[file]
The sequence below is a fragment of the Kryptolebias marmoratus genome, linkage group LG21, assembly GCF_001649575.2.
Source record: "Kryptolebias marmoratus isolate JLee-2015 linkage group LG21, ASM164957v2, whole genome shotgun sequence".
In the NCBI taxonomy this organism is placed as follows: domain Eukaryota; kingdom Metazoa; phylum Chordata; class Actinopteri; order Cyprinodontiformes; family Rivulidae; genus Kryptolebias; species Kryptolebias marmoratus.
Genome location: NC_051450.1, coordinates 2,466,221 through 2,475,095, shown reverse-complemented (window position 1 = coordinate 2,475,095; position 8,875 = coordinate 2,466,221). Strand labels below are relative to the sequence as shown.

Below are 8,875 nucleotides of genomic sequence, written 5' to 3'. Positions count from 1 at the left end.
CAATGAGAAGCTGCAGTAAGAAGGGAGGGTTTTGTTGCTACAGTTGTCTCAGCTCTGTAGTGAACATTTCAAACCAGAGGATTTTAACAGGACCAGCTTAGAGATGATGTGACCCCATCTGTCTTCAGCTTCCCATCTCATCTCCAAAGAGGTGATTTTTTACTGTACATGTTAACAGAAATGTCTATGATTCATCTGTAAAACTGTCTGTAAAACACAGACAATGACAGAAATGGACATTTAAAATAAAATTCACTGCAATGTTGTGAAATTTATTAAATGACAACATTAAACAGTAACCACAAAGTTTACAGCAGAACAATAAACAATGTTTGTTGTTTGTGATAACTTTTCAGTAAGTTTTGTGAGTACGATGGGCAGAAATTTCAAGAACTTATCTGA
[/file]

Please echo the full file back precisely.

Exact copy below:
The sequence below is a fragment of the Kryptolebias marmoratus genome, linkage group LG21, assembly GCF_001649575.2.
Source record: "Kryptolebias marmoratus isolate JLee-2015 linkage group LG21, ASM164957v2, whole genome shotgun sequence".
In the NCBI taxonomy this organism is placed as follows: domain Eukaryota; kingdom Metazoa; phylum Chordata; class Actinopteri; order Cyprinodontiformes; family Rivulidae; genus Kryptolebias; species Kryptolebias marmoratus.
Genome location: NC_051450.1, coordinates 2,466,221 through 2,475,095, shown reverse-complemented (window position 1 = coordinate 2,475,095; position 8,875 = coordinate 2,466,221). Strand labels below are relative to the sequence as shown.

Below are 8,875 nucleotides of genomic sequence, written 5' to 3'. Positions count from 1 at the left end.
CAATGAGAAGCTGCAGTAAGAAGGGAGGGTTTTGTTGCTACAGTTGTCTCAGCTCTGTAGTGAACATTTCAAACCAGAGGATTTTAACAGGACCAGCTTAGAGATGATGTGACCCCATCTGTCTTCAGCTTCCCATCTCATCTCCAAAGAGGTGATTTTTTACTGTACATGTTAACAGAAATGTCTATGATTCATCTGTAAAACTGTCTGTAAAACACAGACAATGACAGAAATGGACATTTAAAATAAAATTCACTGCAATGTTGTGAAATTTATTAAATGACAACATTAAACAGTAACCACAAAGTTTACAGCAGAACAATAAACAATGTTTGTTGTTTGTGATAACTTTTCAGTAAGTTTTGTGAGTACGATGGGCAGAAATTTCAAGAACTTATCTGA